Alban Berg Quartet
(EMI CDS 7 54587-2 - four CDs)
CRITICAL reactions to the Alban Berg Quartet in this country usually come with a caveat: they're 'perfectionists'. Well, if concern for beauty of tone or polished ensemble had got in the way of intellectual penetration or humane empathy I could understand, but I don't see how anyone could reach that conclusion after hearing the Bergs search out the heart of the Adagio of Beethoven's Op 59 no 1 string quartet, or the Cavatina from Op 130.
If this playing is beautiful, it is the kind of beauty that stirs rather than impresses from a distance. And in movements like the C minor Allegro of Op 18 no 4 and Op 59 no 1's resurgent finale there's grittiness as well as muscular vitality - not all the edges are smoothed down. In fact, the polish cracks a little in places, especially in the Presto of Op 131, where I feel that the quartet's leader Gunter Pichler pushes his soaring lines too hard; otherwise it's almost a relief to hear intonation or rhythmic togetherness slip a degree or two.
The insight isn't evenly spread - how could it be in a closely packed concert cycle? (The recordings were made live during a series of performances in Vienna.) I thought that Op 127, for instance, sank just below boiling point after the wonderful, concentrated playing of the Adagio. On the whole, though, this supposedly difficult music reveals itself very directly, without a hint of forcing. For concert recordings the sound is excellent, although it is a shame that there was no way of muting the noise of heavy stomping near the start of Op 131. By all means leave the room if you have to, but why there? SJ
IT'S an extraordinary sensation to emerge from the Rondo finale of the Op 18 no 4 quartet - gypsy music with a subtext - and then, seconds later, to plunge into the mysterious half-light of the slow fugue which opens Op 131. Suddenly this group's namesake is only a step away. I think it pays to mix, to cross-fertilise the 'three ages' of Beethoven quartets in this way: it puts into perspective the immensity of the journey he took, the wisdom he acquired on it, but equally, the questions which never got answered.
The Alban Bergs have taken the journey many times now - once in a series of studio recordings - and they're still asking the questions. But there's nothing like a live performance to focus the mind and motivate a renewed sense of adventure. That's what happens here. For me, these shared experiences in the Konzerthaus, Vienna have unlocked something freer and warmer in their playing - the chill air of severity is there only by design.
There's a palpable sense of human contact, of oneness both with music and listener. The lyrical proliferations of the great Op 127 Adagio seem more infinite than ever, inventions of the moment; the radiant Cavatina of Op 130 or the equally personal Adagio of Op 59 no 1 is likewise music redefined in the playing of it.
As ever, this is playing fiercely projected through a practised vocabulary of subtle weightings, colourings, inflections: how characterfully they are deployed through the uncharted variations of the Op 131 Andante, or in the ensuing short, sharp shock of a Presto whose final bars seem suddenly to shrink to a scratchy parody of themselves. After that, the single sentence of the Adagio - properly understated - is nothing more than a fleeting mirage. Compelling. ES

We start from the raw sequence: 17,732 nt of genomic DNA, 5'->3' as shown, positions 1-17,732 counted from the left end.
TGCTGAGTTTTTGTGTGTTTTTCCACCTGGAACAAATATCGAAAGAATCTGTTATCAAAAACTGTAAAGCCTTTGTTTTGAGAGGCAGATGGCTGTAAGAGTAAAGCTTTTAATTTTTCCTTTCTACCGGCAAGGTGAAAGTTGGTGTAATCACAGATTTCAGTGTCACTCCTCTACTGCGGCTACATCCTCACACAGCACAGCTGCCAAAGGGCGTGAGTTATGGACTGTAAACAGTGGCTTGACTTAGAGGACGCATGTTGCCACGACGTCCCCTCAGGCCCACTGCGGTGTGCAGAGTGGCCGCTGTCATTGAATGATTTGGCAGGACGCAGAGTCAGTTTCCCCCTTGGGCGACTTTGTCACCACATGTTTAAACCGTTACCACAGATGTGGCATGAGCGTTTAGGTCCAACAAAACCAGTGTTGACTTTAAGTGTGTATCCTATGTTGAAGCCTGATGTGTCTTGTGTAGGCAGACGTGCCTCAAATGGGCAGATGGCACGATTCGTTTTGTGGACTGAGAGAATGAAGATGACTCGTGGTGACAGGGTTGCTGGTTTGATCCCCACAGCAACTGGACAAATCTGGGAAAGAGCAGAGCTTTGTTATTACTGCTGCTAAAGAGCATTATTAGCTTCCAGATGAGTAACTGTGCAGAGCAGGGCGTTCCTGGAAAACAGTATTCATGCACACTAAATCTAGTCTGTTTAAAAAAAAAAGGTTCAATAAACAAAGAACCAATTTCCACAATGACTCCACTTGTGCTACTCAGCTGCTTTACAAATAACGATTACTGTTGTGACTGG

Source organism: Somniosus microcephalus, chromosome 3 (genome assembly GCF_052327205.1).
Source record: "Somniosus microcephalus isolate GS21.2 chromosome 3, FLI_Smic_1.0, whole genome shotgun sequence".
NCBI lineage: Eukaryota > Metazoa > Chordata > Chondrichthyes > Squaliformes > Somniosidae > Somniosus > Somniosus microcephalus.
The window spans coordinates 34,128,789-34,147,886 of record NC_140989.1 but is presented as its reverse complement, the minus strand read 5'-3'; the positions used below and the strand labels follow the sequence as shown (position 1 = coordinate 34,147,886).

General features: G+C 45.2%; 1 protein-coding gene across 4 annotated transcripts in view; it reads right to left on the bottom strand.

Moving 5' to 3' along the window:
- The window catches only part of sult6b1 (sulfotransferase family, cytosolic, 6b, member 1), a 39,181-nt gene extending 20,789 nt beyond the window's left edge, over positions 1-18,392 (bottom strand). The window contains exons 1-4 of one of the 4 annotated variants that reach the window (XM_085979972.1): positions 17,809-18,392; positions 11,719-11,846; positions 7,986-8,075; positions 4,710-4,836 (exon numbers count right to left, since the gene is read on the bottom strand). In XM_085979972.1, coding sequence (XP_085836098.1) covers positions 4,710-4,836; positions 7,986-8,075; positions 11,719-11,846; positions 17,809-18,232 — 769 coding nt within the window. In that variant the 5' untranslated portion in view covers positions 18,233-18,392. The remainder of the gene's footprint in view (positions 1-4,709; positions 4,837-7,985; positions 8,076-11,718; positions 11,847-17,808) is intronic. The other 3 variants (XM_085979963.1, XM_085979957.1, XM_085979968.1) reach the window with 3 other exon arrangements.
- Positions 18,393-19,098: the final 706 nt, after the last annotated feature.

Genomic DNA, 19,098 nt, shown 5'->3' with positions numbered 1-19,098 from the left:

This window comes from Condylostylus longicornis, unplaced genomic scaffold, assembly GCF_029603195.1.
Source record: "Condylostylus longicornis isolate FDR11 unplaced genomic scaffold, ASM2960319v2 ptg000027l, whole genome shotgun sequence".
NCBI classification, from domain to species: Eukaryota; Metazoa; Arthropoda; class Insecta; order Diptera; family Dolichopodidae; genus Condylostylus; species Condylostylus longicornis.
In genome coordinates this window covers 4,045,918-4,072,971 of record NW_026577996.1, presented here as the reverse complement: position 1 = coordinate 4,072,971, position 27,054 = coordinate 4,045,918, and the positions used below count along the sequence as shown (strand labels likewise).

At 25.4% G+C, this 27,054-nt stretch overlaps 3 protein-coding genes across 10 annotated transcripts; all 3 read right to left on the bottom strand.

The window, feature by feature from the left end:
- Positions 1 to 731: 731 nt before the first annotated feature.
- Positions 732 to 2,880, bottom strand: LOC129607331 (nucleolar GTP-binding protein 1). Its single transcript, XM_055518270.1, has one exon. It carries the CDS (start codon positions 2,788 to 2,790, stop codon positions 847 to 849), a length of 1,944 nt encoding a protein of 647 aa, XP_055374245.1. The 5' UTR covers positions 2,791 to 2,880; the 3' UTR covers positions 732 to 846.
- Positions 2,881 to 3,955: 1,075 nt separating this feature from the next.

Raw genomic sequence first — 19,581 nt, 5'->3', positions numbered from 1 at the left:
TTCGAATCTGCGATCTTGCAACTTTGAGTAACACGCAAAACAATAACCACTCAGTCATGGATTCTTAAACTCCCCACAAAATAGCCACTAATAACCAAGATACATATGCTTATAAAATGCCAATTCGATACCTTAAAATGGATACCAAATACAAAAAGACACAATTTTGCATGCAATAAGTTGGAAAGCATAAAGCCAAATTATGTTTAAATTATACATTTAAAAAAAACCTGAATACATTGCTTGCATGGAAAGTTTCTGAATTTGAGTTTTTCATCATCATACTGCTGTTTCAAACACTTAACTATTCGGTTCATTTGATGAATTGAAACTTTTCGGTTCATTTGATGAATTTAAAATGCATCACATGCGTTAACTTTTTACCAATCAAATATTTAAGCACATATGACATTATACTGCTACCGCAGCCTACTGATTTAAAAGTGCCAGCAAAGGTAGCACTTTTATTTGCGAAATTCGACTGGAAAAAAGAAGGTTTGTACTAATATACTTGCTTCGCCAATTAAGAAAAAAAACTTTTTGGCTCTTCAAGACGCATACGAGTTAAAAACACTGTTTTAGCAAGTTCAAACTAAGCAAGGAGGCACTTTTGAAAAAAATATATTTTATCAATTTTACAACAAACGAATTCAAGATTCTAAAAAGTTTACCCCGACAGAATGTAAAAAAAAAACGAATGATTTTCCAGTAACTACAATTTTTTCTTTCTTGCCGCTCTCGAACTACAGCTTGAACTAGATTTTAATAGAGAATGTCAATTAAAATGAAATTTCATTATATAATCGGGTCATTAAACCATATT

SCHUBERT: Sonatas for violin
Gidon Kremer, Oleg Maisenberg
(DG 437 092-2)
IT'S breathtaking to think how much music Franz Schubert turned out in his short life. In 1816, the year in which he composed these three sonatas, he also wrote two symphonies, a Mass, over 100 songs and part of an opera. But the real miracle is that so much of the music is of such high quality - these little sonatas are just as full of good ideas as the contemporary Fourth and Fifth Symphonies, and the way in which Schubert develops them is even more imaginative and secure.
So it is a pleasure to hear performances that take these pieces on their own terms: plenty of passion, drama, but balanced with classical poise (Mozart, not Beethoven, is the ideal here), and no straining after 'prophetic' insights - you con find intimations of great Schubert to come if you want to, but they are not what the music is about.
The Kremer-Maisenberg partnership has plenty of time to mature, and you can hear the results only in the shared conviction of their playing but in the subtle variations as a figure is passed from one instrument to another - dialogue is exactly the word. The recordings catch it all faithfully. SJ
GIDON KREMER'S first entry in the A minor sonata might suggest that he is making a drama out of a crisis. But there's a forcefulness implicit in the theme itself - Schubert outreaching himself by leaps and bounds. Almost everything about these pieces - among the rich pickings from Schubert's 19th year - belies their apparently small scale, and Kremer is just the man to take them right out of the salon and into a more public domain.
He is, of course, always a little larger than life - larger, certainly, in personality than Oleg Maisenberg, his partner here. But they bond well, enjoying the many surprises, the very particular, often startling modulations that Schubert throws their way (the Andante of the A minor sonata offers a series of captivating metamorphoses), the way in which the stern declamation at the start of the G minor sonata is immediately transformed into something conciliatory, or the shadowy tonal shift in the second movement of the same sonata.
Big dramatic effects on a small scale - the songwriter's skill.Reuse content